Officials have cited the owner of an Allston building where a Boston University student was killed in a fire Sunday.

Investigators are still trying to figure out what caused the blaze, which also hurt 15 people. But the discovery that at least 19 people were living in the multifamily home has brought another issue to the forefront: overcrowded housing.

Boston Overcrowding Complaints, 2008 through 02/2013

Fire crews were still on the scene on Linden Street in Allston Tuesday, two days after the fire at this home killed 22-year-old B.U. senior Binland Lee. Six of the 19 living there were B.U. students. Allston resident Adam Moldawer says overcrowding is the norm in the area.

"But that’s just sort of how everything is here," Moldawer said. "Everybody’s just sort of crammed into a – you know – as small of a space as possible."

It’s been five years since Boston passed an ordinance capping the number of undergraduate students living together at four – but the lack of mandatory inspections and absentee landlords makes the law tough to enforce.

"Because, unfortunately, when superintendents they don’t find out about the problem until the kid calls them with a problem saying their toilets are overflowing," said Steve Hawco, a superintendent for a building just around the corner from the fire. "We go up there, we see smoke detectors off, so we gotta put them back up. You know, the biggest problem is kids taking those things down."

Hawco says while landlords and owners should do more, students often try to bend the rules.

"They think, you know, cause it’s their apartment they can move everybody in," he said. "Unfortunately that’s not the case and stuff like that happens. I mean, God bless the young lady, obviously. You don’t wish it upon anybody, but when you see it happen over and over, it doesn’t surprise you."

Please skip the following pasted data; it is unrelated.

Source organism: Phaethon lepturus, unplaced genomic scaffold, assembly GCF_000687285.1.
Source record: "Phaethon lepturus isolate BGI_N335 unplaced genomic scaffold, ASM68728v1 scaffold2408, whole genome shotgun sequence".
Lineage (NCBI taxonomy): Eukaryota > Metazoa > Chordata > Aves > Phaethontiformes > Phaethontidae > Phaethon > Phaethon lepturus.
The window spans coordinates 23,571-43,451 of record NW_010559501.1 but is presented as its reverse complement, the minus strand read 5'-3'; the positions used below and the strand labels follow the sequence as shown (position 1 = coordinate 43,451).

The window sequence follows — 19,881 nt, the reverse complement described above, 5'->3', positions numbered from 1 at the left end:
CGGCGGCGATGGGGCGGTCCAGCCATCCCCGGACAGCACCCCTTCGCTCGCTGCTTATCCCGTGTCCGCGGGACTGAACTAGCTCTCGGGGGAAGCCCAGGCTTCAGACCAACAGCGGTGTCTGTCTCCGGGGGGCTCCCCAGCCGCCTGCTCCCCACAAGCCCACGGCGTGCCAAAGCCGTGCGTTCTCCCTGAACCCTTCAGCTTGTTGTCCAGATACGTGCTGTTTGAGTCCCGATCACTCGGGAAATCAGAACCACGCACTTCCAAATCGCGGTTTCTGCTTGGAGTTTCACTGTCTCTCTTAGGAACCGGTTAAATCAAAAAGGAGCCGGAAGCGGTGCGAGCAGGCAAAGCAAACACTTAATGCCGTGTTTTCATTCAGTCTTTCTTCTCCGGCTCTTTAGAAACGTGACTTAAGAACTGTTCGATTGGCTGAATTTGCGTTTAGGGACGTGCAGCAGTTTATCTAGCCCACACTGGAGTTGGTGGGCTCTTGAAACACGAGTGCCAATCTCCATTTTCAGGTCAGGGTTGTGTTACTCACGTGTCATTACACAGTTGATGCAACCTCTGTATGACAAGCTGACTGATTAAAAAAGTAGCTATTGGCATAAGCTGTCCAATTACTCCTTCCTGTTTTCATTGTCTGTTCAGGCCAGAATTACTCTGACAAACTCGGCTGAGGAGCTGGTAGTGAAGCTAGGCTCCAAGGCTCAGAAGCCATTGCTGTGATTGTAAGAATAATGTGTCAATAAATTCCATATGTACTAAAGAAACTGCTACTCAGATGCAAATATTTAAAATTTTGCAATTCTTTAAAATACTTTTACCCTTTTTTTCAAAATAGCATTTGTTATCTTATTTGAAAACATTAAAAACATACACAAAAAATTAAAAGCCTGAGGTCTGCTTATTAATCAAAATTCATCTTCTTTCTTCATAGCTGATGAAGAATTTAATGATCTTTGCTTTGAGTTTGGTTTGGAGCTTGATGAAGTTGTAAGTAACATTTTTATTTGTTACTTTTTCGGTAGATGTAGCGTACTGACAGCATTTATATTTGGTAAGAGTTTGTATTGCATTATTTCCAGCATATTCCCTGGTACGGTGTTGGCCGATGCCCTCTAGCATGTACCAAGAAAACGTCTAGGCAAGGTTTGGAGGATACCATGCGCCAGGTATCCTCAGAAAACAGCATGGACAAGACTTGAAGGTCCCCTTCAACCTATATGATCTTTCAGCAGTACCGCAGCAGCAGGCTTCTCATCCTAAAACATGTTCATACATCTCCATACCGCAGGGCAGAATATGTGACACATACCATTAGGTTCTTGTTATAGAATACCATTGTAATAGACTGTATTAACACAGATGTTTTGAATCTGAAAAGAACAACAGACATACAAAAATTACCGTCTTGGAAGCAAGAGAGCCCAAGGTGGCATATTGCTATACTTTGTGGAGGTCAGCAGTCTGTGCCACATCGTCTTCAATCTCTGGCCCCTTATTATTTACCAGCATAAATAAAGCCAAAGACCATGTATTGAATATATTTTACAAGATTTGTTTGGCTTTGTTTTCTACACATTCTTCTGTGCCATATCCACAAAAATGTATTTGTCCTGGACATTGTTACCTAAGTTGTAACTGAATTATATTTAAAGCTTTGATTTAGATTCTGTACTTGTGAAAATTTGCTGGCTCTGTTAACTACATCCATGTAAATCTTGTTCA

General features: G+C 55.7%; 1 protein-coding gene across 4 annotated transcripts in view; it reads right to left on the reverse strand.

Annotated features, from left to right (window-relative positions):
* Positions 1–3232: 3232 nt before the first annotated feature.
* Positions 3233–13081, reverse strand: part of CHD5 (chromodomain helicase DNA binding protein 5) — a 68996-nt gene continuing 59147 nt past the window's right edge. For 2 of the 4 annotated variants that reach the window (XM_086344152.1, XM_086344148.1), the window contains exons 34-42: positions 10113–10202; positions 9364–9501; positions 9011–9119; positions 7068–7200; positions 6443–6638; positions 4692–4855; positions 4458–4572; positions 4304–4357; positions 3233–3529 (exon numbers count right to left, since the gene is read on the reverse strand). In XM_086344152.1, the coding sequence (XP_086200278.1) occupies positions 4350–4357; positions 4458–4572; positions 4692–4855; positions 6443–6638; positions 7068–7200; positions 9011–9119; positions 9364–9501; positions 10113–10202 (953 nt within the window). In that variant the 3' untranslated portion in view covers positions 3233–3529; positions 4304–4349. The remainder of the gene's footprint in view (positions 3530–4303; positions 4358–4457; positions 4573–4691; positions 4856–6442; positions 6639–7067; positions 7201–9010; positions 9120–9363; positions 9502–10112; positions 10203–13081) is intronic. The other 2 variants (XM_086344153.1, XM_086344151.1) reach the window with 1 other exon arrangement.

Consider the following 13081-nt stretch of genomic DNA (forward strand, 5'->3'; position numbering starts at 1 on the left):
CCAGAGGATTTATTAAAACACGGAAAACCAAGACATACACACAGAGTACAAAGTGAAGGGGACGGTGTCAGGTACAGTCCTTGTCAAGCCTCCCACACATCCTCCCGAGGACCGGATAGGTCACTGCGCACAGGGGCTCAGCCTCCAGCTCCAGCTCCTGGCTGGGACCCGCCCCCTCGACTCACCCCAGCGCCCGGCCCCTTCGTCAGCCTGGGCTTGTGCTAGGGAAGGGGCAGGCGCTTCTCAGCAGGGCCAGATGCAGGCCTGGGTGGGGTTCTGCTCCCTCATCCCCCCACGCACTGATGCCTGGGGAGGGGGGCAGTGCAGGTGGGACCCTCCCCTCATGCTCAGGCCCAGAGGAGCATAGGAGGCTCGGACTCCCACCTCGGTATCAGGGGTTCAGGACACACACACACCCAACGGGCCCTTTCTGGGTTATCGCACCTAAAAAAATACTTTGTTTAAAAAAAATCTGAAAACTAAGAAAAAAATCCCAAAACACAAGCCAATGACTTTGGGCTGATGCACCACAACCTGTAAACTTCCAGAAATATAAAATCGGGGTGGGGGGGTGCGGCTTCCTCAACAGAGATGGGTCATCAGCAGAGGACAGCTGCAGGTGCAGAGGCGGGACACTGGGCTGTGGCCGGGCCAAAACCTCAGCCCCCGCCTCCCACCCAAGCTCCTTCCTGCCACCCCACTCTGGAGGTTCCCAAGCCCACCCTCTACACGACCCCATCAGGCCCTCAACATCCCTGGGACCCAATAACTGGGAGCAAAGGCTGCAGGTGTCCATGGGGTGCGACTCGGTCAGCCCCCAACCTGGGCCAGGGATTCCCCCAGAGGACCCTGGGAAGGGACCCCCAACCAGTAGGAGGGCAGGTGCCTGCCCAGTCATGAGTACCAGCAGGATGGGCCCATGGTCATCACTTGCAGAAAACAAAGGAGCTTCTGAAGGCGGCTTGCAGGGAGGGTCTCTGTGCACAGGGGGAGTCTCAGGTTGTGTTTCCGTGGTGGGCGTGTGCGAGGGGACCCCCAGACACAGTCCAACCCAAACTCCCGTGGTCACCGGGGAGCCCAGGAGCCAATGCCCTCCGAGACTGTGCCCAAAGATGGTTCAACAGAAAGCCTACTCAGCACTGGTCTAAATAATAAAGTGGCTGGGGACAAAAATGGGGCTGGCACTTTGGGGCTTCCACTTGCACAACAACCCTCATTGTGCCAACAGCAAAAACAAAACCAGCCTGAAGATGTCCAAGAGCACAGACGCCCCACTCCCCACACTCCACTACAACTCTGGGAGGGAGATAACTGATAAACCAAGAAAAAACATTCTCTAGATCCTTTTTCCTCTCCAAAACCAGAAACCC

Just over a year ago, a fire across the street from 87 Linden sent seven students to the hospital and left one with neurological problems.

And according to records from the city’s Inspectional Services Department, two other properties on the same block received overcrowding complaints in the past three years.

"I think a lot of people often get taken advantage of by a lot of the landlords around here because it’s their first experience getting an apartment for themselves," said Lily Smith, a B.U. student who lives across the street, and says students are often stuck between landlords and inspectors.

"And they don’t know what a good price is to pay or — you know —when to call in violations and things like that," Smith said. "And at the same time, you’re also, like, desperate for somewhere to live because the school year is starting and you have to go somewhere."

The city of Boston is adding more teeth to its overcrowding ordinance with a new program requiring owners to register their rental units annually - the process starting tomorrow.